It's Time to Appear
Updated: Nov 24, 2021
OMG – would you believe that Sarah Jessica Parker has grey hair?! Does she know what she looks like? Why would she let this show?
In case you didn’t pick up on it, I am being incredibly sarcastic. Negative sentiment about her grey hair has been floating around, and her pathetic critics, unfortunately suggesting how society views aging women, have left me a bit livid. Perhaps only a small percentage of ignorant people are making a great deal of noise, but given the gigantic anti-aging beauty market, we obviously care about how women look.
She has grey hair because – news flash – women can get grey hair when they get older!
Her response was nothing short of brilliant. She said, ‘I know what I look like. I have no choice. What am I going to do about it? Stop aging? Disappear?’
Disappear. Wow. Half of me is high-fiving her fantastic response, but then the other half is just sad. This isn't really about grey hair. Why does society treat one of the best demographic groups out there, middle-aged women, with such contempt? And why are we so under-represented in the media, at least in a way that doesn't try to make a 50 year old look like she is 25? We can have grey roots and some wrinkles on the forehead, and yet still glamorously rock the party. Or at least be given the chance.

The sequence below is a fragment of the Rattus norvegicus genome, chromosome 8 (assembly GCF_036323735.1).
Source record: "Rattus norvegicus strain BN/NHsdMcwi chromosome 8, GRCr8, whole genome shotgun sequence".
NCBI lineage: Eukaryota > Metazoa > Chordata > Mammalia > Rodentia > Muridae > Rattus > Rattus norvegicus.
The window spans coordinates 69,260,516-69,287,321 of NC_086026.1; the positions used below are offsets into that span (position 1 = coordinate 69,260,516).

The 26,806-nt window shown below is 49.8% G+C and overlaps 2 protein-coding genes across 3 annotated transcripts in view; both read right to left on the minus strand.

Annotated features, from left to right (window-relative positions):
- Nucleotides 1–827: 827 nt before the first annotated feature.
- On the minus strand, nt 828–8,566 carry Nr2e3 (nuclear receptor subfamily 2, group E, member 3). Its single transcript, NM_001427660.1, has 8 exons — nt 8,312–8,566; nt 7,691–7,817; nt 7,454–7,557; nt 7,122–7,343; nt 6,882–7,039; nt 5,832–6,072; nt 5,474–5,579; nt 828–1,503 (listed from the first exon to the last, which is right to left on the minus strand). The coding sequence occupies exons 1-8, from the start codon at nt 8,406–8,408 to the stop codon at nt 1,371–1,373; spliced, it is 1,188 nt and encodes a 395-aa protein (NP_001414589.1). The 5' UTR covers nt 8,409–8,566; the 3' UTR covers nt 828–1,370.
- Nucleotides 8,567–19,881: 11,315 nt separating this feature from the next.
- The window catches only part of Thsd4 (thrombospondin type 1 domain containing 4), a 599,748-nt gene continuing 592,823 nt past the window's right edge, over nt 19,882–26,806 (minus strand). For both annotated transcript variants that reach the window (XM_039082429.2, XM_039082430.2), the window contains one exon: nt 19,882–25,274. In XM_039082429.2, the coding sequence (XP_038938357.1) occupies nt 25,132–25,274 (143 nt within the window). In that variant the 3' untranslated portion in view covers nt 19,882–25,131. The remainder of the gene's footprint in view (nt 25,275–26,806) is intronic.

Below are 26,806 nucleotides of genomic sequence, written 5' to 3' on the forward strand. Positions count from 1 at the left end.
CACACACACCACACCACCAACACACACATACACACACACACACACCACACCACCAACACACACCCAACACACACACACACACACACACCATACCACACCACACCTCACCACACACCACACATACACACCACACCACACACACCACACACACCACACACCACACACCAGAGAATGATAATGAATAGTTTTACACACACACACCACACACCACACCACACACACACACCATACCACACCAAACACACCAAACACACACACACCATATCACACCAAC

Don’t get me wrong, as a middle-aged woman (I admit, it’s never really enjoyable to be called a middle-aged woman), I have an anti-aging regime. We live in a very vain, filter-filled world, and I have every right to want to feel great in my own skin. There is nothing wrong with a bit of vanity – we can try to age gracefully without actually denying the biological fact that we are getting older, if we are lucky enough to keep living.
Middle-aged women are full of experience, wisdom, confidence, and support for other women, and that is just the tip of the iceberg. If it weren’t for that ticking mortality clock, I would take age and all of its benefits over youth any day. We as a demographic know who we are, and generally accept ourselves, contrary to our younger, more insecure selves, but society still seems to want the wisdom without seeing the wrinkles.
Trends are changing, but we are not anywhere near where we need to be. Misogyny and ageism are real. Women are constantly left to feel like our worth dwindles with our aging bodies. The reality, though, is that an older, confident woman with a lifetime of experience, who still goes out with her friends and wears cool clothes, is simply magical. A rockstar. There are quite a lot of women out there (with disposable income!) who would agree with me, and want to see more representation.
Perhaps you dye your hair, dabble in some botox, or pluck random black chin hairs that suddenly keep appearing. Perhaps you just let it all go wild. The beauty of being middle-aged is that you know you can do whatever you want to do. Finally. So why wouldn't/shouldn't that be embraced and showcased?
We know our value. We are not going to disappear – it is time that we finally really appear.